‘I will stop at nothing’ – De Lille says she is hell-bent on clearing her name

City of Cape Town Mayor Patricia de Lille says she is resolute, determined and hell-bent on clearing her name ahead of her fight-back against charges levelled against her by the Democratic Alliance.

Disciplinary proceedings are expected to commence on Tuesday after she was charged with contravening the federal constitution of the party amid claims of misconduct.

“This is about my values, my reputation and integrity. I have worked very hard in this country and have been in politics for more than 45 years. To become a household name has meant I had to prove myself so people know what kind of person I am,” she told News24 ahead of one of the biggest battles of her political career.

“I am not going to allow anyone, no matter who they are, to now try and take that away from me after I worked so long. I am hell-bent on clearing my name and I will stop at nothing – I will go through battering and bashing and unfairness and lies, but in the end I will emerge victorious because I stand my ground on the basis of principle.”

In September, it emerged that a subcommittee, headed by parliamentary whip John Steenhuisen, had been established by the DA’s federal executive to look into tensions and political management in the City of Cape Town.


For months, De Lille has been the focus of several serious allegations and claims, many of which have been made by her colleagues.

She nevertheless survived a motion of no confidence against her last month, largely as a result of the support of the African National Congress and smaller opposition parties.

‘Duty to clear my name’
A total of 110 councillors voted “no”, 109 voted “yes”, and three chose to abstain.

Three quarters of the DA’s caucus voted in favour of the motion.

Despite this, De Lille said she never considered throwing in the towel.

“If I resign I will be pleading guilty. I have a duty to clear my name. I have suffered a lot of reputational damage, that is why I am so adamant that this hearing must be open so that I can start to restore my reputation,” she insisted.

“As mayor, I have continued to focus on what we all have been elected to do as public servants – to serve the people of the City of Cape Town and not our own selfish interests. That has kept me busy and focused. To me it was business as usual. I cannot be side-tracked from the task and the mandate that I have been given by the people of the city.”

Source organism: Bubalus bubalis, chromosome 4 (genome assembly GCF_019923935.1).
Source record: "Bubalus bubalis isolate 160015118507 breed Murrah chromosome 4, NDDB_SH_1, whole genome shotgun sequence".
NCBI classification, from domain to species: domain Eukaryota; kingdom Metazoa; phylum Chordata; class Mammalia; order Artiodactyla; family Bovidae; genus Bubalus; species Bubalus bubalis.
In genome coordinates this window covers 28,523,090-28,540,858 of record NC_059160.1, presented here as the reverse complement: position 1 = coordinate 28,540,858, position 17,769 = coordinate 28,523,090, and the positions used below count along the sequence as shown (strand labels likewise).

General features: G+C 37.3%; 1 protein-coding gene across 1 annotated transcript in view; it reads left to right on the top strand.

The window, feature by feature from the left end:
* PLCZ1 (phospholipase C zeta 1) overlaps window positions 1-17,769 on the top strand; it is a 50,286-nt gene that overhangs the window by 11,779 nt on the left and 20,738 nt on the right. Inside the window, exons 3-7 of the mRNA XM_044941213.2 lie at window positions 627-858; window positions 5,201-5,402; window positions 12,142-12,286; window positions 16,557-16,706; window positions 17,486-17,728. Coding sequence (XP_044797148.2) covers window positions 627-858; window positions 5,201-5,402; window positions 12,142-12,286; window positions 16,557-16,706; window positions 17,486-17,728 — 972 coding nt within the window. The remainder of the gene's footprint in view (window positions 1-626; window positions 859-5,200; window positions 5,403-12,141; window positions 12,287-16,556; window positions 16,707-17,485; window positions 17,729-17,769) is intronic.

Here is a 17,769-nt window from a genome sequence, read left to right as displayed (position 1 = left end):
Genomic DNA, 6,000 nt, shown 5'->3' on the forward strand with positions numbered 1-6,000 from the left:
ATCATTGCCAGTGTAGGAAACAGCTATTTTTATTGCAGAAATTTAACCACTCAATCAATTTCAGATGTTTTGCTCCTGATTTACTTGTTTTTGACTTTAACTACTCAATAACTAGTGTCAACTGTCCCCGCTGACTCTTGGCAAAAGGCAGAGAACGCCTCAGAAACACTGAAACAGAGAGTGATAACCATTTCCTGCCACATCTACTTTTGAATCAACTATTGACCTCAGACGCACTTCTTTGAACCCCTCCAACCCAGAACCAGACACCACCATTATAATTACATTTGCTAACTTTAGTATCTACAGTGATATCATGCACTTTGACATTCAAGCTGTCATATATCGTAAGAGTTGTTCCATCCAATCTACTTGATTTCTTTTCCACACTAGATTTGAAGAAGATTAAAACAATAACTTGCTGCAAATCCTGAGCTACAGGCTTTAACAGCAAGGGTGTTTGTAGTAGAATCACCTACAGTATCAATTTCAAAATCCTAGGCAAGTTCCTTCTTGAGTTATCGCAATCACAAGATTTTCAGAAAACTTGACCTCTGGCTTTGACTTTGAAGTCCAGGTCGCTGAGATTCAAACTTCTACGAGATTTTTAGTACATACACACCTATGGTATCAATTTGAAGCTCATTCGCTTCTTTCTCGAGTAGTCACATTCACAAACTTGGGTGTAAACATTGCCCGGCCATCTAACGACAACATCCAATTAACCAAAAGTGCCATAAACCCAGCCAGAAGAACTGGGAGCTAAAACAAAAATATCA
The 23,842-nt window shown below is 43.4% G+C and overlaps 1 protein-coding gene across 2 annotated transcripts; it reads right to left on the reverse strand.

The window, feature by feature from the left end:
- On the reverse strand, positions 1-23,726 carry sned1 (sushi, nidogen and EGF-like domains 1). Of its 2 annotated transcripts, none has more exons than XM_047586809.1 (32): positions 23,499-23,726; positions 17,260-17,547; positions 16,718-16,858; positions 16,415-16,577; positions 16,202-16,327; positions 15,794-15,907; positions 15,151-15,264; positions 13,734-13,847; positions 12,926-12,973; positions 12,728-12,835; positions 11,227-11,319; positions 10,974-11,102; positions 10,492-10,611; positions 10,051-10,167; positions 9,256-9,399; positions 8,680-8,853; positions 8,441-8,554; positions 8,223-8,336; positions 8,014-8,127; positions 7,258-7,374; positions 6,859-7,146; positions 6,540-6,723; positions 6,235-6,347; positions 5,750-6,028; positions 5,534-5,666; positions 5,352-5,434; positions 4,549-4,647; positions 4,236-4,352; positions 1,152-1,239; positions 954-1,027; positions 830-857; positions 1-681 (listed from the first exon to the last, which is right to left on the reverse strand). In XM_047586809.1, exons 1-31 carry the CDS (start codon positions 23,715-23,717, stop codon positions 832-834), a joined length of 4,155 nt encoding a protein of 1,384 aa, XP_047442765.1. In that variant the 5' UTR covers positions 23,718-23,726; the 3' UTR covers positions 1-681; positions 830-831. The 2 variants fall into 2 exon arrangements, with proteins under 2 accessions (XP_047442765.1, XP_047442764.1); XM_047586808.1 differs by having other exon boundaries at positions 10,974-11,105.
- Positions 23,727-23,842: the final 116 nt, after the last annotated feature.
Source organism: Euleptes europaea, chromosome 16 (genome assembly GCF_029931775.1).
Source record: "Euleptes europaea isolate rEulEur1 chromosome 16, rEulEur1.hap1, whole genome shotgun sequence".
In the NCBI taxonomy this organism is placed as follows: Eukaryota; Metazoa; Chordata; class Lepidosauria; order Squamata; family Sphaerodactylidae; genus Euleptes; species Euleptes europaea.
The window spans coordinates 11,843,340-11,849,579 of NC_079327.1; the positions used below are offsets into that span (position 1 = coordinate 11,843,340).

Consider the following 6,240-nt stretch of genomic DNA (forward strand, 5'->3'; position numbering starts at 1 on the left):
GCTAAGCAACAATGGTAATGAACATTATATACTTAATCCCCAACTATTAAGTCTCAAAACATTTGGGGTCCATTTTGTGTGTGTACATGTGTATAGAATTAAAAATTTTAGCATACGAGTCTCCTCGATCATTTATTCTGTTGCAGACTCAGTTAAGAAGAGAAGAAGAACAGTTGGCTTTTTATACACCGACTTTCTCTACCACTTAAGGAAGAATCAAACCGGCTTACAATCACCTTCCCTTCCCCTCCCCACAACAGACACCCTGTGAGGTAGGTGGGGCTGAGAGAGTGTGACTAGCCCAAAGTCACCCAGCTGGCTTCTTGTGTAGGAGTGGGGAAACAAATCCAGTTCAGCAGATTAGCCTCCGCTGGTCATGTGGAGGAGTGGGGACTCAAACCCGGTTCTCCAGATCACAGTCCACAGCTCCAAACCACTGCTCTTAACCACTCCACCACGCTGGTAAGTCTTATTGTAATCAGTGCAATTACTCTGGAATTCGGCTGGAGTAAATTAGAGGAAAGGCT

De Lille said she never lost any sleep about the disciplinary hearing, pointing out that she had asked to be charged so that she could defend herself during formal procedures.

‘DA has no respect for human rights’
“What I have been concerned about was all these untested allegations out there to try and taint my reputation as a corruption fighter,” she said.

The vote of no confidence brought against her by her own party was a way to short circuit disciplinary procedures, De Lille maintained.

“They have always denied me a fair process up until now. I know my rights. I fought for [them] and that’s why I know what they are in terms of the DA and the country’s Constitution.

“They want the [four-day disciplinary process] to proceed on Human Rights Day, March 21. Those are the rights that I fought for and they want me to come to a hearing. I am not available; I have other engagements. It just shows you the level of how they [trample] on people’s rights – they think nothing of human rights like they profess publicly.”

Media24, which owns News24 and Netwerk24, will place before the disciplinary committee an application allowing media access to the hearing.

De Lille said she fully supported this, and would also put a request to the panel on Tuesday that its chairperson allow the hearing to be open.

Power struggle
“I am the number one citizen in the city. I think Capetonians are entitled to hear for themselves – they have heard the side of the DA and my political opponents for the past six months. I am the accused. I am asking for it to be open. If the DA has a watertight case, why would they be bothered?”

She hasn’t considered her future should be she removed as mayor, a position she has held for seven years.

“I haven’t even thought about it – I am resolute, determined and hell-bent that I clear my name. There are some things money can’t buy, like integrity and your reputation. That is all I am focusing on now.

“A lot of bad things have been said about me by nameless and faceless people. I can’t let this go. People don’t understand the importance of your integrity, the trust, your reputation in life. To me, those things are very important. It speaks to the values of a person.”

She admitted it was difficult to be “doubted and attacked by a small cabal who are hell-bent on getting me”.

“Politics is about power struggle because there are other people who want to get into this position. But the more they scream and shout and make these untested claims and allegations against me, the more determined I become to clear my name.”

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